As I reviewed the media coverage surrounding Jill Biden’s academic achievements and read the related condescending comments urging her to stop using her “Dr.” title, I was once again awash with the frustration I have experienced over many years as a nurse with a doctoral degree.
The comments reek of the professional hierarchy, misogyny and paternalism that is evident throughout much of the U.S. health care system, which continues to allow the dominant physician culture to control our nation’s health care — despite the fact that it ranks far below comparable countries in terms of quality and cost. We need doctors of nursing, education, ethics, pharmacy and sometimes of ministry, among others, to heal our nation’s people and reform our broken health care system.
In 2010, the Institute of Medicine called for a doubling of the number of nurses with doctoral degrees, and nursing rose to the occasion. But as national nursing organizations such as the National Organization of Nurse Practitioner Faculties and the American Association of Colleges of Nursing have called for advanced practice nursing to move to the doctoral level, the battle for the use of the term “doctor” has become more pronounced.
Advanced practice nurses have substantial experience as registered nurses before returning to school for advanced education that prepares them to diagnose and prescribe. They are a critical piece of the health care system — upon which our nation increasingly relies, as the number of physicians is unable to meet primary care needs — and they offer an unparalleled perspective on patient care.
In the past year alone, a year in which nurses around the globe have been in the fight of their lives to save others, I have battled more than once to defend my colleagues’ rights to use their earned titles.
While female representation is growing among physicians, their mentors have instilled in many of them a culture of superiority and paternalistic professional hierarchy. Not six months ago, I, an associate dean at a nationally top-ranked nursing school, was barraged by insults from female physicians who thought that an ad for our doctoral nursing program (“Our nurses are the best doctors around,” it read) somehow diminished the work they had put into achieving their physician roles and their struggle to find their place in the male-dominated physician culture. They insinuated that readers might confuse them, female doctors, with nurses and therefore less than.
Some said things about the difference in knowledge or difference in the number of clinical hours needed to earn the degree, but what they weren’t acknowledging is that nurses are very aware that they aren’t earning a doctorate in medicine and that they do not design — nor desire — to be physicians. Being a nurse with a doctorate does not mean being an also-ran to physicians; it’s not something you do because you can’t be a physician. It’s a profession of its own, with a unique skill set and expertise in discrete areas such as caring, prevention, wellness, alleviation of suffering, compassion, equity, advocacy and quality.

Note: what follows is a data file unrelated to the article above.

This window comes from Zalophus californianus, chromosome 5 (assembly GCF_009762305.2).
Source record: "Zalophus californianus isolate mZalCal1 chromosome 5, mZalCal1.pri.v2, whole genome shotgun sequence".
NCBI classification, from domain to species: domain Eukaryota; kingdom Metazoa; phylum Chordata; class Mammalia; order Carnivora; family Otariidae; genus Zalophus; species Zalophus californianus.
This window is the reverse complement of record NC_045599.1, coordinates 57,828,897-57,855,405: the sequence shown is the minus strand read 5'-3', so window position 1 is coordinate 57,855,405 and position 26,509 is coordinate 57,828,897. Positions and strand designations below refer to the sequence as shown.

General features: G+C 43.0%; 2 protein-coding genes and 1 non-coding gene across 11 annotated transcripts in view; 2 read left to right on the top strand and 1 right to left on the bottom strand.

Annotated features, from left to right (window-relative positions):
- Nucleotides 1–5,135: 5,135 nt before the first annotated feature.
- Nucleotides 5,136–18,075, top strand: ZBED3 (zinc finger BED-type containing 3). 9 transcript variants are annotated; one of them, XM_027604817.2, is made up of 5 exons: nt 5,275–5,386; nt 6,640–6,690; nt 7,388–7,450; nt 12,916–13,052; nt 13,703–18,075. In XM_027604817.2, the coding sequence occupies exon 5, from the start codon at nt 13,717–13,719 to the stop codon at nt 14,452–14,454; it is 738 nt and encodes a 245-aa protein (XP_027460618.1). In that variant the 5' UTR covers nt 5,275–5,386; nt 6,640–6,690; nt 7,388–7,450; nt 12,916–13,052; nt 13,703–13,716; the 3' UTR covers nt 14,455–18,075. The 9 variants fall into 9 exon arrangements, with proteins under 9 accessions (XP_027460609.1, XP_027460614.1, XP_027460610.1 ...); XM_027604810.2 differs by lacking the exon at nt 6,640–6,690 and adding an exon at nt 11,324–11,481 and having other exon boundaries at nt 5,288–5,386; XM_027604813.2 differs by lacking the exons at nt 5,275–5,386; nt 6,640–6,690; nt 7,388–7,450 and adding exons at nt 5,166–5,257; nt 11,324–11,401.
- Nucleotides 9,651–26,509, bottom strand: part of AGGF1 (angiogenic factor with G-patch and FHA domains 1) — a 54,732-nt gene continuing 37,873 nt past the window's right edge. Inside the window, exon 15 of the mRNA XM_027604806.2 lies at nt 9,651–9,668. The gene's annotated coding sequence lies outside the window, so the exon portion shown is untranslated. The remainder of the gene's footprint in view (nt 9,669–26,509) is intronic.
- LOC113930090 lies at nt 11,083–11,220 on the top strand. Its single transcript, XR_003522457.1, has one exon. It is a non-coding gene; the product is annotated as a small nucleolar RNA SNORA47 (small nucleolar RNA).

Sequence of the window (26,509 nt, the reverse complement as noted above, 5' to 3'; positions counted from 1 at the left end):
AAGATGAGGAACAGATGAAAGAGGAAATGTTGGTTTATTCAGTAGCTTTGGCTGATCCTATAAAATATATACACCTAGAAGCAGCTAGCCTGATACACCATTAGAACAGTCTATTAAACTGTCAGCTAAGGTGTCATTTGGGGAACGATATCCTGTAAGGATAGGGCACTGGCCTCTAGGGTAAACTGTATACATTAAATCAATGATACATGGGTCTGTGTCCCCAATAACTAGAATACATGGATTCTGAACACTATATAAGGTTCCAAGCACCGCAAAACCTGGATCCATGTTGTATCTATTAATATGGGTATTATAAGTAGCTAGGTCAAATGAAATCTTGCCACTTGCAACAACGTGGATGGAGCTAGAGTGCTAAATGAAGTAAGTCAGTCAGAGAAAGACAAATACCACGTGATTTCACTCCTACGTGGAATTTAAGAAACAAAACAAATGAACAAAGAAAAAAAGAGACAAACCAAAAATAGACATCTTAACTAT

When looking at the metrics set by the physician community for standard quality health care, nurses fair equally well, if not higher, than their physician counterparts in some instances. Despite this, not a month prior to the advertising issue, I had learned that the medical staff at a hospital in Baltimore had mandated that nurses with a doctoral degree were no longer allowed to use their “Dr.” title in the hospital setting, despite having earned it, because of concern that “it might confuse the patients.” This mandate applied only to nurses, not to other professionals with doctoral degrees. There is absolutely no evidence of confusion among patients impacting quality of care; this is a red herring meant to reinforce the classist system among providers. As providers, we are taught about and hold up the importance of a basis in evidence. Rather than the use of “doctor” sowing confusion, it should bolster patients’ confidence in the health care team.
In a nation where health care is so inexorably tied to justice, we should advocate for equality: equal rights, equal pay, equal judgment, equal success, and, most importantly, equal ability to use the Dr. title, as earned.
We will not rest. As Dr. Jill Biden said, we will work to build a world where the accomplishments of our daughters will be celebrated rather than diminished. Here’s what I hope: that Dr. Biden’s spouse, President Joseph R. Biden Jr., feels the same.
Dr. Shannon Idzik (email@example.com) is associate professor and associate dean for the Doctor of Nursing Practice Program at the University of Maryland School of Nursing.